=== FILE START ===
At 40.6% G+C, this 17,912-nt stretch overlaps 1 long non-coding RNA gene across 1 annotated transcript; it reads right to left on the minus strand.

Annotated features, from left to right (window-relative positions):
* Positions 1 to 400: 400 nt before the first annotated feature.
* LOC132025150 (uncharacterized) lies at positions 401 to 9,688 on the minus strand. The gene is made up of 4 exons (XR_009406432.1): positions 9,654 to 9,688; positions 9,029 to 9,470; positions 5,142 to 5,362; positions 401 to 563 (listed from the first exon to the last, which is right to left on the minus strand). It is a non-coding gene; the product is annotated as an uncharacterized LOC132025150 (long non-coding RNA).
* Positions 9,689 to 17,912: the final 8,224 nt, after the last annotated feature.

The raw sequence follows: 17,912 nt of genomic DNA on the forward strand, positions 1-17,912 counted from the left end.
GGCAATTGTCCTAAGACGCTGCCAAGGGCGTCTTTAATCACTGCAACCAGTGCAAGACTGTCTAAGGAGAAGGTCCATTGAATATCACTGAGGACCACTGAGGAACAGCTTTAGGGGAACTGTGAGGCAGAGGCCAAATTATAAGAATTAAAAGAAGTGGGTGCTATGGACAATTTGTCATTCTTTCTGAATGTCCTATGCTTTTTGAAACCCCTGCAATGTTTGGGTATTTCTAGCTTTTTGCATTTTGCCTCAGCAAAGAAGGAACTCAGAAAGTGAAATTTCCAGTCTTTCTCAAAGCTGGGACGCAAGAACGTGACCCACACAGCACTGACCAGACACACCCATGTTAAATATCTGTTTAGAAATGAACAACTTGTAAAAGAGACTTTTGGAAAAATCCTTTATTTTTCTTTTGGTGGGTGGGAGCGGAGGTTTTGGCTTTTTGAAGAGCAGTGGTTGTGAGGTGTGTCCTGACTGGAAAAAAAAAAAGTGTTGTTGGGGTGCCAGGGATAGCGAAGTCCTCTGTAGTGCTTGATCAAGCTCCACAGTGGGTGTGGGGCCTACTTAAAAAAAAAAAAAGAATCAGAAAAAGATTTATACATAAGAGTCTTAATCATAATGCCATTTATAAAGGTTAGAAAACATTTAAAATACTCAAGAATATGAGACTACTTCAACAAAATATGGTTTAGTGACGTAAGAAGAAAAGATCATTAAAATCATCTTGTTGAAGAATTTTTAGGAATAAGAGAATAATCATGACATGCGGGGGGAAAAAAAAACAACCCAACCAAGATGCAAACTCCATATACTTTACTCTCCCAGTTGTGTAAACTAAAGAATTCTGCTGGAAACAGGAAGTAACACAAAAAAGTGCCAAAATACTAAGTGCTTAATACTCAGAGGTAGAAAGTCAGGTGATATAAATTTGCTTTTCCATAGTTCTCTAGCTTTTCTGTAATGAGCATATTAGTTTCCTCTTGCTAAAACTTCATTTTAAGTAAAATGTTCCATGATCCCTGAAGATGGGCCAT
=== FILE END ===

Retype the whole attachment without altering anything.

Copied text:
At 40.6% G+C, this 17,912-nt stretch overlaps 1 long non-coding RNA gene across 1 annotated transcript; it reads right to left on the minus strand.

Annotated features, from left to right (window-relative positions):
* Positions 1 to 400: 400 nt before the first annotated feature.
* LOC132025150 (uncharacterized) lies at positions 401 to 9,688 on the minus strand. The gene is made up of 4 exons (XR_009406432.1): positions 9,654 to 9,688; positions 9,029 to 9,470; positions 5,142 to 5,362; positions 401 to 563 (listed from the first exon to the last, which is right to left on the minus strand). It is a non-coding gene; the product is annotated as an uncharacterized LOC132025150 (long non-coding RNA).
* Positions 9,689 to 17,912: the final 8,224 nt, after the last annotated feature.

The raw sequence follows: 17,912 nt of genomic DNA on the forward strand, positions 1-17,912 counted from the left end.
GGCAATTGTCCTAAGACGCTGCCAAGGGCGTCTTTAATCACTGCAACCAGTGCAAGACTGTCTAAGGAGAAGGTCCATTGAATATCACTGAGGACCACTGAGGAACAGCTTTAGGGGAACTGTGAGGCAGAGGCCAAATTATAAGAATTAAAAGAAGTGGGTGCTATGGACAATTTGTCATTCTTTCTGAATGTCCTATGCTTTTTGAAACCCCTGCAATGTTTGGGTATTTCTAGCTTTTTGCATTTTGCCTCAGCAAAGAAGGAACTCAGAAAGTGAAATTTCCAGTCTTTCTCAAAGCTGGGACGCAAGAACGTGACCCACACAGCACTGACCAGACACACCCATGTTAAATATCTGTTTAGAAATGAACAACTTGTAAAAGAGACTTTTGGAAAAATCCTTTATTTTTCTTTTGGTGGGTGGGAGCGGAGGTTTTGGCTTTTTGAAGAGCAGTGGTTGTGAGGTGTGTCCTGACTGGAAAAAAAAAAAGTGTTGTTGGGGTGCCAGGGATAGCGAAGTCCTCTGTAGTGCTTGATCAAGCTCCACAGTGGGTGTGGGGCCTACTTAAAAAAAAAAAAAGAATCAGAAAAAGATTTATACATAAGAGTCTTAATCATAATGCCATTTATAAAGGTTAGAAAACATTTAAAATACTCAAGAATATGAGACTACTTCAACAAAATATGGTTTAGTGACGTAAGAAGAAAAGATCATTAAAATCATCTTGTTGAAGAATTTTTAGGAATAAGAGAATAATCATGACATGCGGGGGGAAAAAAAAACAACCCAACCAAGATGCAAACTCCATATACTTTACTCTCCCAGTTGTGTAAACTAAAGAATTCTGCTGGAAACAGGAAGTAACACAAAAAAGTGCCAAAATACTAAGTGCTTAATACTCAGAGGTAGAAAGTCAGGTGATATAAATTTGCTTTTCCATAGTTCTCTAGCTTTTCTGTAATGAGCATATTAGTTTCCTCTTGCTAAAACTTCATTTTAAGTAAAATGTTCCATGATCCCTGAAGATGGGCCAT